The Guild started its own initiative to invite governmental scrutiny of Amazon’s outsize market share and anticompetitive practices in the publishing industry. Last summer the Guild prepared a White Paper on Amazon’s anticompetitive conduct, circulating it to the United States Department of Justice and other government entities. As a result of our request for the initiation of an investigation of Amazon, we hosted a meeting with the DOJ in our offices on August 1 so that a group of authors could make their case directly to the government, as the Wall Street Journal reported today (subscription required).

The Guild has been working closely with the grassroots group Authors United—founded by Authors Guild Council Member Douglas Preston—which will be making another request to the Department of Justice to investigate Amazon for potential antitrust violations.

Our mission is to protect and support working writers. When a retailer, which sells close to half the books in the country, deliberately suppresses the works of certain authors, those authors are harmed, and we speak out. We will continue to oppose any business tactics, from publishers or retailers, that interfere with working writers’ ability to present their products in a fair marketplace and to flourish within their chosen field. Our goal is to ensure that the markets for books and ideas remain both vigorous and free.

Along Publishers Row

by Campbell Geeslin

The lives of real-life writers are being turned into fiction. Novelist Thomas Mallon, author of Fellow Travelers and, most recently, of Watergate: A Novel, wrote in Sunday’s New York Times Book Review, “This territory seems to be expanding of late.”

Mallon lists Colm Toibin’s The Master (about Henry James), Jay Parini’s The Passages of H. M. (about Herman Melville), David Lodge’s A Man of Parts (H.G. Wells) and the newly published Arctic Summer by Damon Galgut, based on the life of E.M. Forster.

“In Arctic Summer,” writes Mallon, readers “will find a narrative voice reminiscent of Forster’s own calm, percipient one. Galgut depicts the novelist participating in ‘buttoned-down conversation about books and travel and opera and architecture’ all the while unable to ‘keep his gaze from sliding sideways, to the figure of the servant who bent in to clear the plates.’”

Read More…

New Books by Members

This week’s recent and upcoming books by our members include titles P.M.H. Atwater, Linda Coleman, Beverly Lanzetta, David Madden, Alberto Ruy-Sánchez, Robert Seidman, Susan Sussman, J.E. Thompson, SF Tomajczyk, and Jamie Langston Turner. Titles below the jump.

Read More…

Bulletin Board

This week’s batch of contests is brimming with poetry prizes. The deadline for each is Oct 31.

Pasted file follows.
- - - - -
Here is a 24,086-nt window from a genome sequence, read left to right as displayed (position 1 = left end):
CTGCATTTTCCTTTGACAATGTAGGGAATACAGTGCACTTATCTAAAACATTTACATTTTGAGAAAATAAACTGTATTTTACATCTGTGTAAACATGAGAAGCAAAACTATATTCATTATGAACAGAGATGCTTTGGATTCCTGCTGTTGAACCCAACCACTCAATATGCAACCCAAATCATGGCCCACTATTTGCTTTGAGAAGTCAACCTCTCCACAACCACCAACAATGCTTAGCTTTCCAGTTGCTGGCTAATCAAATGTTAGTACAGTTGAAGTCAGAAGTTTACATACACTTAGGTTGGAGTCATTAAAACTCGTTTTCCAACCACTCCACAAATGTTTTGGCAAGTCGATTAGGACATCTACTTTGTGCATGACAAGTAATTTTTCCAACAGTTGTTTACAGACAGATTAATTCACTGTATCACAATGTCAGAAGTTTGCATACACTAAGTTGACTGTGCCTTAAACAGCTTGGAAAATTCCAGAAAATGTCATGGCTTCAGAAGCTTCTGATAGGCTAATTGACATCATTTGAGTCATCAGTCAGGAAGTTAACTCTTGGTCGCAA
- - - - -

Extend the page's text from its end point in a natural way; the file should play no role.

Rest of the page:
The James Hearst Poetry Prize is currently open for submissions. Entries may include up to five previously unpublished poems. The winner will receive $1,000 and publication in the Spring 2015 issue of the North American Review. Entry fee: $20 (includes a one year subscription to the North American Review). Deadline: October 31, 2014. For more information, please visit the website.

The Poetry Society of the United Kingdom is currently seeking submissions for the National Poetry Competition. The competition is open to anyone aged 17 or over at the time of entering. International entries are welcome. The winner will receive £5000, publication in The Poetry Review, and will be invited to read at the Ledbury Poetry Festival in July 2014. Poems should not exceed 40 lines and should be written in English. Entry fee: £6 for the first entry and £3.50 for each subsequent entry. Deadline: October 31, 2014. For more information, please visit the website.

Read More…

Along Publishers Row

by Campbell Geeslin

“Writers are starting to realize that in predicting the future, they have actually helped shape it,” wrote Nick Bilton in The New York Times. He suggested that some sci-fi writers may have contributed “to dark advances in technology.”

H. G. Wells first wrote about atomic bombs in 1914. George Orwell predicted an N.S.A.-like surveillance state. “And writers have been envisioning incredibly destructive weapons of all shapes and sizes, for centuries,” Bilton said.

Back in 2011, Arizona State University president Michael Crow challenged Neal Stephenson, the author of several sci-fi novels, to stop writing dystopian stories and offer ideas with a brighter outlook.

Last week, the university released Hieroglyph: Stories and Visions for a Better Future. There are no dark stories. Co-editor Kathryn Cramer told the Times, “We’re hoping to show that there are a lot of things we can do better.”

Read More…